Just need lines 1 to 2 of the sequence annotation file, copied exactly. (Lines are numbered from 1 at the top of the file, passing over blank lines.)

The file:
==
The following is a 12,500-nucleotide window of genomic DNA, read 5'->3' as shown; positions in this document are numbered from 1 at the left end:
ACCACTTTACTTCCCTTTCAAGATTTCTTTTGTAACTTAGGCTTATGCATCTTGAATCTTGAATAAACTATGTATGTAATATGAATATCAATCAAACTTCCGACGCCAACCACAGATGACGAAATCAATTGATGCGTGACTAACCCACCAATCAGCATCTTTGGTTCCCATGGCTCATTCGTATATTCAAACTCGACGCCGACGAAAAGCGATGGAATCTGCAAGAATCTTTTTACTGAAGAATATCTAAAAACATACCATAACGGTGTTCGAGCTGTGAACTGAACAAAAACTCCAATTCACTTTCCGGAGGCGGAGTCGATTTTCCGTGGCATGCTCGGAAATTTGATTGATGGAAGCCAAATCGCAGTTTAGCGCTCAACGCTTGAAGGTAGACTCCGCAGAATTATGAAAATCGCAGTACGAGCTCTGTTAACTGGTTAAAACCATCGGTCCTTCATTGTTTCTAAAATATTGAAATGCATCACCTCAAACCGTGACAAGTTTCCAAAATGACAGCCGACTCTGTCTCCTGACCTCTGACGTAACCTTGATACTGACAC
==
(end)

The following is a 12,500-nucleotide window of genomic DNA, read 5'->3' as shown; positions in this document are numbered from 1 at the left end:
ACCACTTTACTTCCCTTTCAAGATTTCTTTTGTAACTTAGGCTTATGCATCTTGAATCTTGAATAAACTATGTATGTAATATGAATATCAATCAAACTTCCGACGCCAACCACAGATGACGAAATCAATTGATGCGTGACTAACCCACCAATCAGCATCTTTGGTTCCCATGGCTCATTCGTATATTCAAACTCGACGCCGACGAAAAGCGATGGAATCTGCAAGAATCTTTTTACTGAAGAATATCTAAAAACATACCATAACGGTGTTCGAGCTGTGAACTGAACAAAAACTCCAATTCACTTTCCGGAGGCGGAGTCGATTTTCCGTGGCATGCTCGGAAATTTGATTGATGGAAGCCAAATCGCAGTTTAGCGCTCAACGCTTGAAGGTAGACTCCGCAGAATTATGAAAATCGCAGTACGAGCTCTGTTAACTGGTTAAAACCATCGGTCCTTCATTGTTTCTAAAATATTGAAATGCATCACCTCAAACCGTGACAAGTTTCCAAAATGACAGCCGACTCTGTCTCCTGACCTCTGACGTAACCTTGATACTGACAC